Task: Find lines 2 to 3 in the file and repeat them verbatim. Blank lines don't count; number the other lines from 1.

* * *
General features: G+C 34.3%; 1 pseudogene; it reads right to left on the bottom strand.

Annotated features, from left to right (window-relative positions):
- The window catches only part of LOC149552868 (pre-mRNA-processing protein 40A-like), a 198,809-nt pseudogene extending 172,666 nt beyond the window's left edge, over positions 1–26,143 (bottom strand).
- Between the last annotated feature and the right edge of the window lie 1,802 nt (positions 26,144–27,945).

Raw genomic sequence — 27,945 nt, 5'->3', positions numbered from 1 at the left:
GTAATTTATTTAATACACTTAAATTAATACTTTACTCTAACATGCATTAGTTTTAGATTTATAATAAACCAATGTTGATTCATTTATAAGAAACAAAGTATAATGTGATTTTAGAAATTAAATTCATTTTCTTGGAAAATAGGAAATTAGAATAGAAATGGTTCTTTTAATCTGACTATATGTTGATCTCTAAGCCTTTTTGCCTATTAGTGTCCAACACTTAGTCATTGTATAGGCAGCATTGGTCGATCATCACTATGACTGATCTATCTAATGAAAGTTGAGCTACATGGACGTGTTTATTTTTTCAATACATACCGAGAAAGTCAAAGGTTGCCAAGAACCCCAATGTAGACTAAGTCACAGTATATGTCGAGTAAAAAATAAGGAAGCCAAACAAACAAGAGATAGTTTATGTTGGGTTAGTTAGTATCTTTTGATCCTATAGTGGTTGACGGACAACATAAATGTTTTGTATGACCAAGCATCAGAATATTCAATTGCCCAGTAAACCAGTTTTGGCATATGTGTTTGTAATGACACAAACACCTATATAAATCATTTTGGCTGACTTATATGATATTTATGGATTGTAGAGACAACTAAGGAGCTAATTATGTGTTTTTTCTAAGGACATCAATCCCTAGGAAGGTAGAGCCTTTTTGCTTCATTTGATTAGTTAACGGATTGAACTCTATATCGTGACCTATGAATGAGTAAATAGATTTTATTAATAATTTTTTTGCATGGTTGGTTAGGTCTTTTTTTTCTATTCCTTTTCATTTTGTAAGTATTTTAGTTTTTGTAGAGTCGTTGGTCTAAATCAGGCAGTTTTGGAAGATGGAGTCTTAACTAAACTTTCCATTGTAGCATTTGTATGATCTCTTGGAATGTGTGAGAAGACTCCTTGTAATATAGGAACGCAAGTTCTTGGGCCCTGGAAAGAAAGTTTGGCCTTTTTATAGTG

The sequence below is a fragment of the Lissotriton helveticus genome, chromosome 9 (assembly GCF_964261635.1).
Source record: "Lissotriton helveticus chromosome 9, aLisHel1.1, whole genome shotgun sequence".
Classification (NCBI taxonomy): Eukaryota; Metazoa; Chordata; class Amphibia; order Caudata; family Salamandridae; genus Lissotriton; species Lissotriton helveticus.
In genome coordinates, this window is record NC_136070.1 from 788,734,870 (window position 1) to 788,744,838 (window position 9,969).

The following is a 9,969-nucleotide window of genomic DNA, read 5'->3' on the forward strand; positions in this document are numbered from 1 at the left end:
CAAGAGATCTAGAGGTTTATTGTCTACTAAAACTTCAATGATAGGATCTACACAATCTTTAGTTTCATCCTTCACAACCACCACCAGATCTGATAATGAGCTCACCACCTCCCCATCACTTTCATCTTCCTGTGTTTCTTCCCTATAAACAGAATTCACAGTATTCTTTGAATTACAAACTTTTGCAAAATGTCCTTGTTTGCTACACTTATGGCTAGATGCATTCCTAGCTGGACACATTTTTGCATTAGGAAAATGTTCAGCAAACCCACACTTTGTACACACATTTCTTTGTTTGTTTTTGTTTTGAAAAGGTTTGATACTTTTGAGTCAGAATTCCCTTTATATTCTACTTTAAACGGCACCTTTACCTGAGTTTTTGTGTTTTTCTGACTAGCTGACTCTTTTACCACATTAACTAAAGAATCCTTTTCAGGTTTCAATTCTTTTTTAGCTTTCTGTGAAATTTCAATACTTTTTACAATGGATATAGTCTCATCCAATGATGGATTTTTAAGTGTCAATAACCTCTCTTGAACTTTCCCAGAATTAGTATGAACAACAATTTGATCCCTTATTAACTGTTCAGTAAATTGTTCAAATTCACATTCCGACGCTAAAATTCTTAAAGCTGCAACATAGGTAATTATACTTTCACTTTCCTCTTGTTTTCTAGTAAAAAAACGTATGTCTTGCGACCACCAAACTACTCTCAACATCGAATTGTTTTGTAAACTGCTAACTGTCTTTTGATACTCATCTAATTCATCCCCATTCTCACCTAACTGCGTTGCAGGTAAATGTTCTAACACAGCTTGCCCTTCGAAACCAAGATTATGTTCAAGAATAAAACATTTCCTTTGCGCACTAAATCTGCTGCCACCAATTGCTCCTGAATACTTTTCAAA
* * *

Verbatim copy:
Annotated features, from left to right (window-relative positions):
- The window catches only part of LOC149552868 (pre-mRNA-processing protein 40A-like), a 198,809-nt pseudogene extending 172,666 nt beyond the window's left edge, over positions 1–26,143 (bottom strand).